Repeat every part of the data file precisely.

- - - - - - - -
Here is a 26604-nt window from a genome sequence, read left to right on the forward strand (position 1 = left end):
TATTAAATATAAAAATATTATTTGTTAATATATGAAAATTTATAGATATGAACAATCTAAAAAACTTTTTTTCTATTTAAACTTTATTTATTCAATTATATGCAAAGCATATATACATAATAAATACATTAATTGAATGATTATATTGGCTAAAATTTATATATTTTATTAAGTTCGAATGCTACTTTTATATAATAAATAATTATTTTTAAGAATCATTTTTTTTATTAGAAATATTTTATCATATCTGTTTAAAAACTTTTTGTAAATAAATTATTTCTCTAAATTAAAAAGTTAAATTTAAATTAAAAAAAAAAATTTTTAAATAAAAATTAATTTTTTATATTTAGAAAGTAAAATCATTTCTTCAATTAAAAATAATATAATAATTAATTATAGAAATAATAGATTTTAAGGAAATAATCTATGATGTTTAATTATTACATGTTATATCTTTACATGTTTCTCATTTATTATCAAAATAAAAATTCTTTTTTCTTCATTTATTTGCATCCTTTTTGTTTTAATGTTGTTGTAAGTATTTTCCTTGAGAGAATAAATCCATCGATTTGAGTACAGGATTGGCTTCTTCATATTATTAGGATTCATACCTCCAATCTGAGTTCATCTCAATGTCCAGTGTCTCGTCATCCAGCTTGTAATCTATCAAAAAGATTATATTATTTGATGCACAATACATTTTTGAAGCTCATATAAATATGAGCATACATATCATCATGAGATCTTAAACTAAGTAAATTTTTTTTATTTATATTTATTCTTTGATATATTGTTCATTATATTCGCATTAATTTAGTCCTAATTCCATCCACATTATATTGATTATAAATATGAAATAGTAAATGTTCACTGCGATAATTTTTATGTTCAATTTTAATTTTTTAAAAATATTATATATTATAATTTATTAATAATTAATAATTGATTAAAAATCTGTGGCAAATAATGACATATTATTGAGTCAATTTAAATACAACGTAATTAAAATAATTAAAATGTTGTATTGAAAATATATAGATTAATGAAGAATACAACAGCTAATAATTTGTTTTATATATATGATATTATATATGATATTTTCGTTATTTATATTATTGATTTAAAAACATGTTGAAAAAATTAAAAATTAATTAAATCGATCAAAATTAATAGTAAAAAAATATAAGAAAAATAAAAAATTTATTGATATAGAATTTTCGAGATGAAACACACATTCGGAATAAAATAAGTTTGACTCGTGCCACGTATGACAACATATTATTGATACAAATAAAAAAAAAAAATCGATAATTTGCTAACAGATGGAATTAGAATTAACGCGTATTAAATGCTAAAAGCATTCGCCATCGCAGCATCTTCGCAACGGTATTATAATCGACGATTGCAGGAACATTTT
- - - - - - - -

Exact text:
Here is a 26604-nt window from a genome sequence, read left to right on the forward strand (position 1 = left end):
TATTAAATATAAAAATATTATTTGTTAATATATGAAAATTTATAGATATGAACAATCTAAAAAACTTTTTTTCTATTTAAACTTTATTTATTCAATTATATGCAAAGCATATATACATAATAAATACATTAATTGAATGATTATATTGGCTAAAATTTATATATTTTATTAAGTTCGAATGCTACTTTTATATAATAAATAATTATTTTTAAGAATCATTTTTTTTATTAGAAATATTTTATCATATCTGTTTAAAAACTTTTTGTAAATAAATTATTTCTCTAAATTAAAAAGTTAAATTTAAATTAAAAAAAAAAATTTTTAAATAAAAATTAATTTTTTATATTTAGAAAGTAAAATCATTTCTTCAATTAAAAATAATATAATAATTAATTATAGAAATAATAGATTTTAAGGAAATAATCTATGATGTTTAATTATTACATGTTATATCTTTACATGTTTCTCATTTATTATCAAAATAAAAATTCTTTTTTCTTCATTTATTTGCATCCTTTTTGTTTTAATGTTGTTGTAAGTATTTTCCTTGAGAGAATAAATCCATCGATTTGAGTACAGGATTGGCTTCTTCATATTATTAGGATTCATACCTCCAATCTGAGTTCATCTCAATGTCCAGTGTCTCGTCATCCAGCTTGTAATCTATCAAAAAGATTATATTATTTGATGCACAATACATTTTTGAAGCTCATATAAATATGAGCATACATATCATCATGAGATCTTAAACTAAGTAAATTTTTTTTATTTATATTTATTCTTTGATATATTGTTCATTATATTCGCATTAATTTAGTCCTAATTCCATCCACATTATATTGATTATAAATATGAAATAGTAAATGTTCACTGCGATAATTTTTATGTTCAATTTTAATTTTTTAAAAATATTATATATTATAATTTATTAATAATTAATAATTGATTAAAAATCTGTGGCAAATAATGACATATTATTGAGTCAATTTAAATACAACGTAATTAAAATAATTAAAATGTTGTATTGAAAATATATAGATTAATGAAGAATACAACAGCTAATAATTTGTTTTATATATATGATATTATATATGATATTTTCGTTATTTATATTATTGATTTAAAAACATGTTGAAAAAATTAAAAATTAATTAAATCGATCAAAATTAATAGTAAAAAAATATAAGAAAAATAAAAAATTTATTGATATAGAATTTTCGAGATGAAACACACATTCGGAATAAAATAAGTTTGACTCGTGCCACGTATGACAACATATTATTGATACAAATAAAAAAAAAAAATCGATAATTTGCTAACAGATGGAATTAGAATTAACGCGTATTAAATGCTAAAAGCATTCGCCATCGCAGCATCTTCGCAACGGTATTATAATCGACGATTGCAGGAACATTTT